As One Door Closes


I’m not quite sure where my heads at with all of this at the moment. I’m hoping that by getting it out of my noggin and onto a page it will start to make sense to me. By ‘this’ I mean the fact that on 9th February I finish work for a year to go on MAT leave.

Now, on the face of it, that’s a big all round thumbs up, and I’d say 99% of me agrees, but I cant ignore that quiet voice that’s a bit scared of all of this.

I’ve worked for 19 years now, very nearly half my life. Its what I have filled most of my time with in that period, and its about to end.

Those that know me, know how I feel about my working life…..my views on it are not that favourable to say the least.

I don’t really have any passion or drive for what I do, I’ve done it for so long that there are no challenges in it, and the gone off slightly dodgy looking icing on that cake is my hideous commute.

All I need to say is, I travel on Southern. You can then massively sympathise with me and all will be well.

So with all that negativity, what’s with the 1% whisper that’s unsure about all of this? Its the unknown, pure and simple. It happens to all of us. In 2009 a relationship of mine ended, we’d been together 7 years and quite frankly I don’t think we should have made it to 7 months if we were really honest with ourselves. I knew for a long time that the end was coming, it had to, I’d have gone out of my mind otherwise. However, from the day that I realised “you know you are with the wrong person and you cant ignore it anymore” it took another 9 months for the relationship to end. Why? Because so much of my identity was wrapped up in that couple. I’d lost myself in it, and the thought of being out there alone was fucking scary.

I don’t think that there is anything wrong in admitting that at all. I stayed because I was afraid, and that wasn’t the only time that had happened in my life, but that’s a path I’m not going down.

What the hell would I do without being in that relationship? Where would I go? How would I spend my time? Even things like how to do the food shopping as a singleton had me holding off the inevitable.  Needless to say within a few weeks of the spilt, I found my feet, and it was an awesome experience. Yes I had the unnerving feeling of ‘starting all over again’ but whats wrong with that? Everything in my life had stagnated, and this was a push that I greatly needed.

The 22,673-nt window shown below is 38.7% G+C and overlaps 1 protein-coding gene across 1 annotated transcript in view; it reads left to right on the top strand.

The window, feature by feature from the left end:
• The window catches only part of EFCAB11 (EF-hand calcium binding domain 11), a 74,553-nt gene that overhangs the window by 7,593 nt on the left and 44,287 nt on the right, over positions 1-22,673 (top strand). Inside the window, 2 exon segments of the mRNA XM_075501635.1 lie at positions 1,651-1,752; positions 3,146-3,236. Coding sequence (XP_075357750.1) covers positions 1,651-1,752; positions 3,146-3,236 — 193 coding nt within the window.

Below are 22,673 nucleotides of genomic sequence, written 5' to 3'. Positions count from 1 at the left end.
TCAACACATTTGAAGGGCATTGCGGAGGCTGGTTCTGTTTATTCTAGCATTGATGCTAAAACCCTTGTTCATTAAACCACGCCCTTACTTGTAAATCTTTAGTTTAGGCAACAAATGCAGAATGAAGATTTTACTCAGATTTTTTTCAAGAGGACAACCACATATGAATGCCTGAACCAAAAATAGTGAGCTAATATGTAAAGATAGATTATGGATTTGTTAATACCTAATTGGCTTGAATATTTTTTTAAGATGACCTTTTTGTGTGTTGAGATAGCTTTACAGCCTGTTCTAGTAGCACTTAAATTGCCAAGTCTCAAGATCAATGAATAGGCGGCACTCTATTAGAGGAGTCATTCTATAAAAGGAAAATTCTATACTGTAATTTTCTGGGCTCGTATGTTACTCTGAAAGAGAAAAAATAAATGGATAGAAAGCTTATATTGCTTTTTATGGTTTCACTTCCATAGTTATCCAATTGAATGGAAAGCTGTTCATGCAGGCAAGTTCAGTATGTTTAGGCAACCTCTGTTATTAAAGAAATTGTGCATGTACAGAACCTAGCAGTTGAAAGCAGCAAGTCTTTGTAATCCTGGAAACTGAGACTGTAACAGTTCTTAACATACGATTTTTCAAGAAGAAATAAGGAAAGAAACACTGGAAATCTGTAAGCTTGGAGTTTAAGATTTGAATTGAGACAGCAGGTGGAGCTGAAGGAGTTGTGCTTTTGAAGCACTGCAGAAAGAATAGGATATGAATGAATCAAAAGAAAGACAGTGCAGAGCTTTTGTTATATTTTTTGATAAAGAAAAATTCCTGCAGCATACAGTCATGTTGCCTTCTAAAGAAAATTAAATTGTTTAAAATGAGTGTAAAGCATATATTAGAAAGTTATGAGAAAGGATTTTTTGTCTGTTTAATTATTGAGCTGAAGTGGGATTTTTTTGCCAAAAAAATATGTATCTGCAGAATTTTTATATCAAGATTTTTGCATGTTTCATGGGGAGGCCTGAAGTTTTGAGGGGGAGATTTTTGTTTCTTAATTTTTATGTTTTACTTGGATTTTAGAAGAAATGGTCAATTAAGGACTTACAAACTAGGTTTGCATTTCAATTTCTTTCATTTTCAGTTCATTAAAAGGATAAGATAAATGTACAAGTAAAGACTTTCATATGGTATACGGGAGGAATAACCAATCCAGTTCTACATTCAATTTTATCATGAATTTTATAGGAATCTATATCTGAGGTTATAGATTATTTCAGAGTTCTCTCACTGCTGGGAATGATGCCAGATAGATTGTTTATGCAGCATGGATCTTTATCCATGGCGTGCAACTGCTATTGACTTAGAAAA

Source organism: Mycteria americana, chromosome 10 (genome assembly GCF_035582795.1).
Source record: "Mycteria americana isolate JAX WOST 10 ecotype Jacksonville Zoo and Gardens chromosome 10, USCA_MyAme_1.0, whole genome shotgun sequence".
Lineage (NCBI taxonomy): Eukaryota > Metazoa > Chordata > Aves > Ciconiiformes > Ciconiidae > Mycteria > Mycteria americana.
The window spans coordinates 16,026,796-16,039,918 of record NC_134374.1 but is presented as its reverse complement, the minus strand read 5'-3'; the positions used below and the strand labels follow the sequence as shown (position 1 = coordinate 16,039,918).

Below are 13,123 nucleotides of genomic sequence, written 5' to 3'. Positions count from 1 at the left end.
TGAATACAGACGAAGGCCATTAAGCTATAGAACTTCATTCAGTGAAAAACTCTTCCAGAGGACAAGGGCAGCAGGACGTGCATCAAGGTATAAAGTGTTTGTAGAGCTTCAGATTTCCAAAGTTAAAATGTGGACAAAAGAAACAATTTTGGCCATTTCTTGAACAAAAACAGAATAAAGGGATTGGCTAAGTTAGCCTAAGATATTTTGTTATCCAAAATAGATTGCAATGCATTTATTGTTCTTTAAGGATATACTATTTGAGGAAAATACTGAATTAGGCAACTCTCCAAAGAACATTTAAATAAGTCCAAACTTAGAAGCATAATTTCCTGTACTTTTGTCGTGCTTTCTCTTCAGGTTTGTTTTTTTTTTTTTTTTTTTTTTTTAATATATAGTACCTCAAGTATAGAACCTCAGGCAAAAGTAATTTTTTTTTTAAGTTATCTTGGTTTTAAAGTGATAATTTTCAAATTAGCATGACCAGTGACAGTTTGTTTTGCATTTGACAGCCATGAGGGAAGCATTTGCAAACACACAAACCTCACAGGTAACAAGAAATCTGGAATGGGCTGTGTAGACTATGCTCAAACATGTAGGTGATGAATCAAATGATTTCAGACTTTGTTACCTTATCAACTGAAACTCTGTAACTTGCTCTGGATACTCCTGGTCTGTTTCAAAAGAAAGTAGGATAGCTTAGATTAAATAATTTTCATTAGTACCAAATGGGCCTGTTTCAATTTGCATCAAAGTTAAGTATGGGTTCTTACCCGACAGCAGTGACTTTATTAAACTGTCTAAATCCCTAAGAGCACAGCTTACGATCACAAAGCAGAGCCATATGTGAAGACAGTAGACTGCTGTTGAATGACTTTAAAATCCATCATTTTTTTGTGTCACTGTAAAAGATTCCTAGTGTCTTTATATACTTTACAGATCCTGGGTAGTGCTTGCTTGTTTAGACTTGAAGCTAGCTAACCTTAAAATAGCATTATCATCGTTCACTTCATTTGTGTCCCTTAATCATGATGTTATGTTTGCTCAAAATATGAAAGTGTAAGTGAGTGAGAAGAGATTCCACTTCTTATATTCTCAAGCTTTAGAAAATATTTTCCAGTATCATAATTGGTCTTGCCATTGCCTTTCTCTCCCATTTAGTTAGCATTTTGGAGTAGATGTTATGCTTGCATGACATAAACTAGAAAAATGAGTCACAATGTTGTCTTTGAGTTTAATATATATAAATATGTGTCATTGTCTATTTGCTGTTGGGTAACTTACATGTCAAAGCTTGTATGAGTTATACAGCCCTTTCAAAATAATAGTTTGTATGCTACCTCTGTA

So, back to the present, I guess my feelings about MAT leave are similar to my past experience. Obviously I know this is a ‘no choice’ situation, but in terms of getting my head around it, the process I am going through is the same. All that time spent at a desk, reconciling, analysing, formatting etc….and moaning. Yes, a lot of my time has been spent moaning. You see for all its faults, my current situation serves me, it gives me an income, and something to be pissed off about.

Same with that old relationship, it wasn’t right for me at all, but it gave me a place in the world, one where I could hide away from actually ‘living’ instead of existing.

As I came into London this morning and saw the city skyline, I felt a twinge of sadness. The realisation that the door on this particular chapter is coming to a close hit me hard, because its not just this role, its all the roles I have had since I decided not to go to University and instead get a job as an office junior all those years ago.

So now I have to detangle myself from this ‘identity’ of Finance bod, for its not who I am anymore, its not who I am going to be ever again. There is a new role coming, one that I am hopelessly unprepared for, that throws me straight in at the deep end without guidance, and one that I am hugely excited about. I’ll be the ultimate newbie. With a complete new skills set to develop. My proficiency in Excel isn’t going to help me when I am up to my ears in baby poo.

I’ve come a long way since I was 19, both professionally and personally, I don’t think the younger me would ever have seen herself at this point in her future. She couldn’t see any further than  the next payday. Funny how we all change over time.

12 working days, that’s all that stands between me as Finance Professional and me as ‘Mum’, 12 days until the corporate wardrobe is discarded and the maternity jeans step in to take their place – for the next few weeks anyway. 12 days until I no longer have to deal with (unnamed) people in the office and their last minute demands, 12 days until my soul destroying commute becomes a thing of the past and I get back to the point of finding a train journey enjoyable (maybe).

Almost two decades, and we’re down to the last 12 days………..bring it the fuck on

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The Story So Far


When I set this blog up, one of the things I wanted to write about was my journey to being a life coach. Its just occurred to me that so far I’ve not written anything in this area.